How to use prepared query in retry_join?

Outside using the way a prepared query can be accessed over DNS, is there a more direct way of putting in an expression in retry_join such that it uses prepared query in the same style of the way “provider” expressions work in retry_join?

I want to try using a prepared query to self discover consul peers in retry_join (assuming the consul server resolving the prepared query knows about said peers)?

This isn’t possible. In general the retry_join configuration needs to resolve to one or more addresses of Consul nodes in the cluster. If you knew where to direct the prepared query request to lookup the addresses then you would already have the address of a consul node and could just use that name/IP as the retry_join parameter directly instead of sending a prepared query request to that node.

Once joined to the cluster, restarting the same node shouldn’t require using the retry_join configuration again as the node will attempt to join any/all previously joined nodes.

Thank you for the response @mkeeler .

I asked a bad question with missing details. Let me try again

The plan I have is to use a single “bootstrap” Consul server that will be alive while the actual Consul cluster comes up.

The IP/hostname of this single “bootstrap” Consul server is known while the actual Consul cluster comes up.

I am wondering how I can configure the retry_join of the actual Consul cluster so that:

  • each node in the actual Consul cluster can discover each other, without me either having to hardcode the IPs of the actual Consul cluster nodes (hardcoding the IP of the single “bootstrap” Consul server should be OK)
  • or assuming the actual Consul cluster comes up on a specific cloud provider and then having to maintain separate code for each cloud provider

Would it be as simple as putting this in all the servers that form the actual Consul cluster:

retry_join = [bootstrap_consul_server]

I want to clarify that the bootstrap_consul_server will be torn down after the actual Consul cluster is up and running, so I would have to then update this with something that has the details of the new set of IPs

Yes you can just add the single known server as the only retry_join argument. As other nodes join the cluster, Consul will start tracking their IPs and will periodically emit a snapshot of the cluster membership status and store it into the data directory. If you restart and the bootstrap server is gone, it will still attempt to rejoin all previous nodes stored in that membership snapshot.

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Ah! I was missing this detail and sans that I was wondering how resiliency would work as retry_join would still be pointing to a dead-by-then bootstrap_consul_server

Appreciate this Matt

Cloud auto-join does simplify this for any cloud that is currently supported too. One trick I like to use is multiple config-file options. This enables me to split out the cloud-specific configuration and tends to make provisioning scripts easier since I can bake most of it as a static file in an image, and then add the dynamic elements as one or more separate files.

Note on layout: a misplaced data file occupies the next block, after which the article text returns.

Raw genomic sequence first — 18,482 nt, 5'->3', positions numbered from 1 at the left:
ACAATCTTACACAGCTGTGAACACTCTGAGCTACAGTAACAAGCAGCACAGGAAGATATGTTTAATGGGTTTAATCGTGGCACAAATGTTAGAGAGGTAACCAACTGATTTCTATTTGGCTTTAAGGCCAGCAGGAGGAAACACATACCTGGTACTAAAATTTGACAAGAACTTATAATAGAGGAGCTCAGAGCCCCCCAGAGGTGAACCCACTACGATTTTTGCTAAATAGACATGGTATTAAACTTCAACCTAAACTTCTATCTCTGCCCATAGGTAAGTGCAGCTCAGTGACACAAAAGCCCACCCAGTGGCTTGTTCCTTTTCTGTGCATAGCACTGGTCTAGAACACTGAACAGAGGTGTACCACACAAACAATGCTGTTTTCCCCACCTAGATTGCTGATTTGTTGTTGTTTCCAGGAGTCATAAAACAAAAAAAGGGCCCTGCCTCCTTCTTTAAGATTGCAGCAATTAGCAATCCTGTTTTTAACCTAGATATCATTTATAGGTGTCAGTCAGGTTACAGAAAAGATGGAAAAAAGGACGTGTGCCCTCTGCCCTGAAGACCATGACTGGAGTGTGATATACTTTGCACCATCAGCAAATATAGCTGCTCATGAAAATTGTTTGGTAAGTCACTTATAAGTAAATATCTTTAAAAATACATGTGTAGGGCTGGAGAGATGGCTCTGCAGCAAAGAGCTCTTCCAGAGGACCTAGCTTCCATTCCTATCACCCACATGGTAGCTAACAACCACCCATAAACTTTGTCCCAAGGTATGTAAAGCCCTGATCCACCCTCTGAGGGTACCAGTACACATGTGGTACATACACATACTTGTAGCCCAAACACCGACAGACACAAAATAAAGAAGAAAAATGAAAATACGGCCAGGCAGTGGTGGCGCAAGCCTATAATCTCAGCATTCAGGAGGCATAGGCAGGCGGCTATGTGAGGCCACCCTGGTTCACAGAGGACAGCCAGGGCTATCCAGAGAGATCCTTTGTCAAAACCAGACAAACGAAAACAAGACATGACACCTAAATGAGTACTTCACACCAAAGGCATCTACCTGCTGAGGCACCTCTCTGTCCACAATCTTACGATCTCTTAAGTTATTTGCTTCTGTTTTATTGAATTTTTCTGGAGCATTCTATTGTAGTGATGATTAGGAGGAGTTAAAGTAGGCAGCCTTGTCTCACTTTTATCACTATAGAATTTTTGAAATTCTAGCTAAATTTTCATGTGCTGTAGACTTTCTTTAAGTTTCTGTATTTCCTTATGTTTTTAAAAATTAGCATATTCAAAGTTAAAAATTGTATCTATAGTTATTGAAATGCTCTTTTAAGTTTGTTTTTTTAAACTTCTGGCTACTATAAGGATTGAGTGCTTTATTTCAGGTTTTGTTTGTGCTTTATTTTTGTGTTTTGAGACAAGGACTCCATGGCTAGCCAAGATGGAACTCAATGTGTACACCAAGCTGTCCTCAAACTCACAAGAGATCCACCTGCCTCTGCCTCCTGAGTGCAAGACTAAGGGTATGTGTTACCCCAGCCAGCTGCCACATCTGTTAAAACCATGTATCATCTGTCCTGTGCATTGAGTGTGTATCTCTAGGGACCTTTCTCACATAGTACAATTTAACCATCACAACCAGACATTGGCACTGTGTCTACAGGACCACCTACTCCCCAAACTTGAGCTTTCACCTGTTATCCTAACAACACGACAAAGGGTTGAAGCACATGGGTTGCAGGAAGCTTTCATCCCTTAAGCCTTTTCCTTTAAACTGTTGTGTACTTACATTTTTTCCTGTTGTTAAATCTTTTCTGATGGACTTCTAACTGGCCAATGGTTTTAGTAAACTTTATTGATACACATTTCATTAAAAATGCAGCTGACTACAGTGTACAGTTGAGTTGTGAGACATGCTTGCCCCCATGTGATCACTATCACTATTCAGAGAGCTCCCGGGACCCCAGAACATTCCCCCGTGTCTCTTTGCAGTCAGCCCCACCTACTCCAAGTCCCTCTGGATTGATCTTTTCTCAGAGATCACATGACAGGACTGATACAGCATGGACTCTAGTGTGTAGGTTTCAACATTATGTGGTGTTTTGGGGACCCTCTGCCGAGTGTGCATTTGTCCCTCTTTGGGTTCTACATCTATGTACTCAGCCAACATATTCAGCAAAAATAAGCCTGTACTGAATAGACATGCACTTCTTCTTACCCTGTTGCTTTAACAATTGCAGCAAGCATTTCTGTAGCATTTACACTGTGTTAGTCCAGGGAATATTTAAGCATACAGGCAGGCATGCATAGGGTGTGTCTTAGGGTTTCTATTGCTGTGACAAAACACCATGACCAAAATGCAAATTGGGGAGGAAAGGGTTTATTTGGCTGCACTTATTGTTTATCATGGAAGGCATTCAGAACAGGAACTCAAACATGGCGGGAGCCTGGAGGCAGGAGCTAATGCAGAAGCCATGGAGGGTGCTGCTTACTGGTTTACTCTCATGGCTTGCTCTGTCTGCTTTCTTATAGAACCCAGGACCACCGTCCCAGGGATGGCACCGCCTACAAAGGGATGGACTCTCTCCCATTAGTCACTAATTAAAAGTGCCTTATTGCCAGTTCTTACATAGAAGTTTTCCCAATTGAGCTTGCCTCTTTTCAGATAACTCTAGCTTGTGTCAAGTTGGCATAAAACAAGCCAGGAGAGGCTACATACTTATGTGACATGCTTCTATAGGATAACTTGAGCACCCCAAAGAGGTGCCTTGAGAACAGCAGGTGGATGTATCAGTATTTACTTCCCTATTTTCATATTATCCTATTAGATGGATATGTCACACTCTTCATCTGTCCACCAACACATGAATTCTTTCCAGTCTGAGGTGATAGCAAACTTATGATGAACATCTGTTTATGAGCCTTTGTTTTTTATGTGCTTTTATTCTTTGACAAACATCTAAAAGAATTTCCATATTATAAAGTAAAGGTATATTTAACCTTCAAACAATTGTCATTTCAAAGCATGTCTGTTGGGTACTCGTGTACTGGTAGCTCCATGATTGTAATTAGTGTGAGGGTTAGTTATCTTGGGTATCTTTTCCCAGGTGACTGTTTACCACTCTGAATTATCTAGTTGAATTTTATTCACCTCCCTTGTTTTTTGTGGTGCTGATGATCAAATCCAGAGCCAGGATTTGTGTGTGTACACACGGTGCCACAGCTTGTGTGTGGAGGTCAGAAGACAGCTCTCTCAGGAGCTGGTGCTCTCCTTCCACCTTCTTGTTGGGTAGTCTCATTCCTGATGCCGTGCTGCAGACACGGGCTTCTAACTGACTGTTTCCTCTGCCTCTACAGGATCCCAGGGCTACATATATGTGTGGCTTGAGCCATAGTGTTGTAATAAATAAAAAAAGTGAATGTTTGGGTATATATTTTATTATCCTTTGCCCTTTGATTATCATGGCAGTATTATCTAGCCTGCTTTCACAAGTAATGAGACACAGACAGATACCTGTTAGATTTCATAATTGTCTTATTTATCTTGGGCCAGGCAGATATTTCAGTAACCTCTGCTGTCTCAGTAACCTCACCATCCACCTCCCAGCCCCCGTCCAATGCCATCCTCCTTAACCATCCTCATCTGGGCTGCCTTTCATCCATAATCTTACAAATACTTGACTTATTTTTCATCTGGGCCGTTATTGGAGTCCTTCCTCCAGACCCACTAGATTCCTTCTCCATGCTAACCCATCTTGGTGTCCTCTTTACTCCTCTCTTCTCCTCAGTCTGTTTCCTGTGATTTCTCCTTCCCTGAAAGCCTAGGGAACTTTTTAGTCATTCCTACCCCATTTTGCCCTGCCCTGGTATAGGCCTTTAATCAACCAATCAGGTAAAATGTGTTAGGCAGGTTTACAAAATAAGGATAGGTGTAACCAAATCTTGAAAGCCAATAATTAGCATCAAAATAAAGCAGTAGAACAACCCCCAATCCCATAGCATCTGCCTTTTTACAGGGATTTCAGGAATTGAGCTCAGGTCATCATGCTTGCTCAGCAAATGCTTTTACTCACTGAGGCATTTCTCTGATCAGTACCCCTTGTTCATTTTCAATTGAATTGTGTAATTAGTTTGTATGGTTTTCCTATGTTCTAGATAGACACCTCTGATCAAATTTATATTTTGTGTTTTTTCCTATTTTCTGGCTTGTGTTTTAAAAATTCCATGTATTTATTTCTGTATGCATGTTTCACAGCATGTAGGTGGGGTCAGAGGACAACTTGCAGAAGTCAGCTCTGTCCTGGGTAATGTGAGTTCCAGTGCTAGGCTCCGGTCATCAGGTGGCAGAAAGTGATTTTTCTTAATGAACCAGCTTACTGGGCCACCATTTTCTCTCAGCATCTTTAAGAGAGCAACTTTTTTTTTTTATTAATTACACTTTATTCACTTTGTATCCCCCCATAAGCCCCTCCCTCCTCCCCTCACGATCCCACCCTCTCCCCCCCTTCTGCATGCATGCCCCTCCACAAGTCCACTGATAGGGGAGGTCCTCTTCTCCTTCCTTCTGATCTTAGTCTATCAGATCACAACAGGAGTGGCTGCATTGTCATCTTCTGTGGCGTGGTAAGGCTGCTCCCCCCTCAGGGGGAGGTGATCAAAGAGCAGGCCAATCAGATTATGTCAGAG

Click here to see an HCL example.


bootstrap_expect = 3
client_addr = ""
data_dir = "/opt/consul/data"
datacenter = "dc1"
node_name = "consul-server-1"
server = true
ui = true

acl {
  enabled                  = true
  default_policy           = "deny"
  enable_token_persistence = true

connect {
  enabled = true

dns_config {
  enable_truncate = true

ports {
  "grpc" = 8502

telemetry { 
  prometheus_retention_time = "1m" 


retry_join = ["", "", ""]


retry_join = ["provider=aws region=us-west-1 tag_key=node-role tag_value=consul-server" ]

(These are example tag keys and values.)

With that configuration, for local agents, you could run:

consul agent -config-file=consul.hcl -config-file=join-local.hcl

and for AWS instances:

consul agent -config-file=consul.hcl -config-file=join-aws.hcl

If you selectively deploy the configuration file with the retry_join attribute, you could place them in the same folder and use the -config-dir flag, rather than multiple -config-file flags too.

Using multiple configuration files can sure reduce the amount of repeated configuration or post-provisioning manipulation you need to do when you have elements that vary by environment.

Hopefully this helps you or a future reader, because it’s one of my favorite tricks that I think folks overlook.


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This is fantastic.

Where else have you documented this?

I’m happy that it seems useful to you! The -config-file and -config-dir flags for Consul configuration are documented on the Configuration page. You can even mix and match a directories and individual files using both.

For Nomad, the -config flag can be pointed to individual files or whole directories and you can supply as many as you need. The Nomad documentation goes into specific details about Nomad configuration load order and merging.

Additional information about Cloud Auto-Join can be found in:

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